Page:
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Old     (phathom)      Join Date: Jun 2013       07-05-2014, 1:27 AM Reply   
So this has baffled me lately. I have had a few discussions with people about boats. Both my parents, and one of my friends, who both have I/Os.
They both love to ski and pull wakeboarders, but insist that an I/O is the only way to go and they would never consider an inboard.

First off, my Dad, who used to own a boat repair/service shop and used to work for Brendella building them back in the day has owned our family's boat since the 70s and is the second owner. It has fallen into disrepair and he finally decided to get into the market looking for a new (used) boat. He went out and purchase a 90s Bayliner Capri open bow with a blown engine for cheap. He said he is planning on fixing the engine, cleaning it up some and using it for a few seasons and then flip it and the older I/O so he can buy his "dream boat", a 1996 Chaparral 2130 SS Limited Edition open bow. Another I/O, which he is looking to pay between $10-15k for.
He loves to slalom ski and will pull friends and family on wakeboards often. He has been out with me on Trayson's 1992 Sunsport and observed how well it handled, the wake it can make, and us surfing it, along with the space it has.
He cannot give me any reasons why he would want another I/O over buying an inboard, cost isn't an issue as you can find plenty of decent direct drives in that price range, and maybe even a couple v-drives in the off season.
His reasoning for the Chaparrel is that "It has comfortable seats and the interior closely matches the color and style of his Cadillac"
Obviously a direct drive would produce a better slalom wake than any I/O he could buy, it handles well and maintenance on them is easy since you can access the entire drivetrain without a lot of effort. Not to mention since surfing is my main water sport, he would probably have my family out with them a lot more than we do now.

Secondly, my friend has a 17' seaswirl with a 4 cylinder 2 stroke engine. He wants to wakesurf, but obviously can't in that. He admits that you can pull a skier or wakeboarder up with his boat, but to get it on plane, he has to have everyone get into the front of the bow and then get back to their normal seats after. He wants to buy another boat with more power and that's a few feet longer, but still insists on an I/O because "A boat with adjustable trim on the prop can do anything!" Another reason he gave was because he can just drive his boat up to the beach and raise the prop without worrying about damaging it. I brought up the point about protecting his hull and not doing that. He quickly agreed that he doesn't do that, and sets out a sand spike and anchors it out, but and only would like the ability to do that. Once again his budget is around 10k or so and he is still set on getting another I/O.

None of these reasons either has given seems like a valid reason to get one, given that price isn't the concern. Are these people just nuts, or is there some magical reason they would rather stay in one?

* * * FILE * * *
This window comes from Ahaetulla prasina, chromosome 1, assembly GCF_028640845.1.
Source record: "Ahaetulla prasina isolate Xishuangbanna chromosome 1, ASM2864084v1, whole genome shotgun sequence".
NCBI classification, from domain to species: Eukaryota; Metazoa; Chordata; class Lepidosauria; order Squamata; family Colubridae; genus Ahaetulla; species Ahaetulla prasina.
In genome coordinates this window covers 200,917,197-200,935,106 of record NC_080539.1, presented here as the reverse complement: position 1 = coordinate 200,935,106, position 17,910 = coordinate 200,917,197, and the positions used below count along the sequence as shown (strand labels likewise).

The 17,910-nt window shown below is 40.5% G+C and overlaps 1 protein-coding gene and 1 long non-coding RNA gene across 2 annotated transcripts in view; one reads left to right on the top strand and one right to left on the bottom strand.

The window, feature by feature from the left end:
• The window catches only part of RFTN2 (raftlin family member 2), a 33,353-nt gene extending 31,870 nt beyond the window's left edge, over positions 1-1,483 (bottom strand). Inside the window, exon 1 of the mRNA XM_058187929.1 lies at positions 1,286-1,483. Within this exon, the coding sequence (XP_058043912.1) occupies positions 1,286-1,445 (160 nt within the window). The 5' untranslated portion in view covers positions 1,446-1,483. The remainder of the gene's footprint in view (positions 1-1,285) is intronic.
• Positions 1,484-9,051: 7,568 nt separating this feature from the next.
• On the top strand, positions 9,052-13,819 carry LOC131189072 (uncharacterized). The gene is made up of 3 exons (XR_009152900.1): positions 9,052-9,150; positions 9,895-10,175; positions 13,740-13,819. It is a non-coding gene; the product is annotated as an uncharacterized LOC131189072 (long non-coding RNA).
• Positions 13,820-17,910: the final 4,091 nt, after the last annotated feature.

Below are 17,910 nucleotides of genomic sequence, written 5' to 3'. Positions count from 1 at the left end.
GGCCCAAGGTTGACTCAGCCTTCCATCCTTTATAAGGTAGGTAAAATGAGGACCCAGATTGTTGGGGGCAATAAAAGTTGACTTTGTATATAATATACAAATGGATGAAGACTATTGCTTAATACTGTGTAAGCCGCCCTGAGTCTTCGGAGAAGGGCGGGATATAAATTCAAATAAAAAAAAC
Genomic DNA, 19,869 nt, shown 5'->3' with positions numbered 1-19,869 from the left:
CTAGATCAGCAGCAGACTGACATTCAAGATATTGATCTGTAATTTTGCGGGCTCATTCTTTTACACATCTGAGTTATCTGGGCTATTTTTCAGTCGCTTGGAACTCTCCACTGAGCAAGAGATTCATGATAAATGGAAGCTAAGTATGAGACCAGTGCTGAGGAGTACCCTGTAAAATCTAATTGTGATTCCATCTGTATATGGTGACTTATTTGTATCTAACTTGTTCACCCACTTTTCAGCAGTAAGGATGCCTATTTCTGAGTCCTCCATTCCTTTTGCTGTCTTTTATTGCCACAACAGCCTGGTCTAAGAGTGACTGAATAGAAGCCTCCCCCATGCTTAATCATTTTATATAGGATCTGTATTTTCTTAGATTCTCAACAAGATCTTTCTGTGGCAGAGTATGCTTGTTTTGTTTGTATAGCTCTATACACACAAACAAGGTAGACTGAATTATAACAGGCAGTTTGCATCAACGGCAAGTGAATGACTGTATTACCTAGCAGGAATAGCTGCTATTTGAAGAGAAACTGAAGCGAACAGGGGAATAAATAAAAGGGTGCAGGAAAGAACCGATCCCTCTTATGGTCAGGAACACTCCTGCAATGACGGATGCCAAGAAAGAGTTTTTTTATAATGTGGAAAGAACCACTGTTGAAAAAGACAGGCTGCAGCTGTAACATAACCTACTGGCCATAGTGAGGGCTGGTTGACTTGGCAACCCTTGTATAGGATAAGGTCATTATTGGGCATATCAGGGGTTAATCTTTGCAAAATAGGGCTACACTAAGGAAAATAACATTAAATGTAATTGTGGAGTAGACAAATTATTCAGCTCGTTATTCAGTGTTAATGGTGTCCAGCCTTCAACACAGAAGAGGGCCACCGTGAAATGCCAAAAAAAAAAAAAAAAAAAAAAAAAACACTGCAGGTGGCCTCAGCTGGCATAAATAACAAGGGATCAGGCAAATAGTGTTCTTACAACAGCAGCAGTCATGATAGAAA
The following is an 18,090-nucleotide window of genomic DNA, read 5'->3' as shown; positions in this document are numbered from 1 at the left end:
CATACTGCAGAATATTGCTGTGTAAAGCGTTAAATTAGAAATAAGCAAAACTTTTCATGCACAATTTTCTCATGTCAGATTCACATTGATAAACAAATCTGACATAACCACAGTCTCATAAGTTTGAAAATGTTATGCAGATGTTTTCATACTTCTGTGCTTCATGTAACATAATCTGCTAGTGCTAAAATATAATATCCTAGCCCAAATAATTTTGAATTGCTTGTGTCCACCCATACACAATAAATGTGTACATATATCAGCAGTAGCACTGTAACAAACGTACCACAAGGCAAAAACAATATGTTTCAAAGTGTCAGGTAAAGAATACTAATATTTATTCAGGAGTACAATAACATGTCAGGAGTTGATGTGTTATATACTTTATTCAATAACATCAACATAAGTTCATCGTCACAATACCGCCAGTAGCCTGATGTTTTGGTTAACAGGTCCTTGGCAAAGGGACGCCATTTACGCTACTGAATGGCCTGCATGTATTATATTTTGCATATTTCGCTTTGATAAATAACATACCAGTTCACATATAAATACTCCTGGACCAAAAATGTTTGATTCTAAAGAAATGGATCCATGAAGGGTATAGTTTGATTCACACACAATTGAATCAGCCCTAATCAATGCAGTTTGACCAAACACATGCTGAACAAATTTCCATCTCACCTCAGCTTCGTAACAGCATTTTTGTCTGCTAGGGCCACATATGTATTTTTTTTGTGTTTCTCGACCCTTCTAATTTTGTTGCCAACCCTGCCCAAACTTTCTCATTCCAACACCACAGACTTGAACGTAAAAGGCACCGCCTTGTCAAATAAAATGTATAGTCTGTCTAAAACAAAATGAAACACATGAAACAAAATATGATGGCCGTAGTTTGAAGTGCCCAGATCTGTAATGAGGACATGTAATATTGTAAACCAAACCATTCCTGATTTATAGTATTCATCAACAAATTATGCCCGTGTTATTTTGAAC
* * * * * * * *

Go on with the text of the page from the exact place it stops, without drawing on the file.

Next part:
Old     (wakebrdr94)      Join Date: Jul 2010       07-05-2014, 2:22 AM Reply   
Their reasons are valid, you just don't agree with them.

There are advantages and disadvantages to both. For one, I/O's are easier to drive, and it is nice to have reverse in both directions, and not have to plan out your approach in right situations like in an inboard. Some people beach their boat because it is easier for them than dropping anchor and going through the normal inboard routine. There are even those with inboards that beach their boat, visit lake havasu in the channel. I/O's, many of them, can provide an better a better ride in chop than a lot of our inboards.
They can ski just as well when powered properly, and if the boat has the right running gear. Please tell them to stay away from wakesurfing with I/O's, period.

You're looking for something that fits your needs vs what fits theirs. There is a HUGE market for I/Os, not just in the bayliner category. That all said, just because it's an inboard, doesn't make it a wake boat either.
Old     (WheelerWake)      Join Date: Mar 2013       07-05-2014, 5:14 AM Reply   
I totally agree^^.

Also, I've never been able to figure out why inboards, in general, cost more. They are the simpler, more crude drive system. Maybe it's all marketing.
Old     (scottb7)      Join Date: Oct 2012       07-05-2014, 5:24 AM Reply   
Frankly i do think it is all marketing...more or less. I think the only thing the inboard can do better is probably wakeboard. But that is only needed for intermediate riding generally speaking in my opinion. the i/o is great learner boat for wakeboarding, can ski probably damn near as well as a dedicated ski boat, but of course does not have tracking fins, but is up out of the water pretty darn high so the wake is pretty good most of the time. Indeed, is easier to drive in forward and reverse...Of course be reminded that we are talking with both being propped correctly. My 18.5 ft runabout with the 5.0 liter mercruiser was pretty much a jetski once i got the correct 4 blade alumn prop on it. Yeah you can't surf behind it...Yes it is marketing, look how much we are paying for inboards...and ps my 2006 larson fit and finish was every bit as good as the 2008 nautique....
Old     (Jeff)      Join Date: May 2010       07-05-2014, 5:56 AM Reply   
I've never understood the typical price premium for an inboard either. Logically it seems impossible to build and install a stern drive for less than the cost of a v-drive (not to mention a direct drive which would seem to be even cheaper).

An I/O seems to be a better fit for most recreational boaters and you generally get a lot more for your money (in an apples to apples comparison). Back when I used to typically wakeboard behind outboard boats a pull behind an inboard was the holy grail but an I/O was still a treat.

That said, if your boy is looking to get into surfing he needs to forget the I/O. Also, inboards (whether v-drive or direct drive) are cheaper and easier to maintain vs. an I/O, especially when they get older (once again this only applies to "apples to apples" comparisons).
Old     (Nordicron)      Join Date: Aug 2011       07-05-2014, 8:48 AM Reply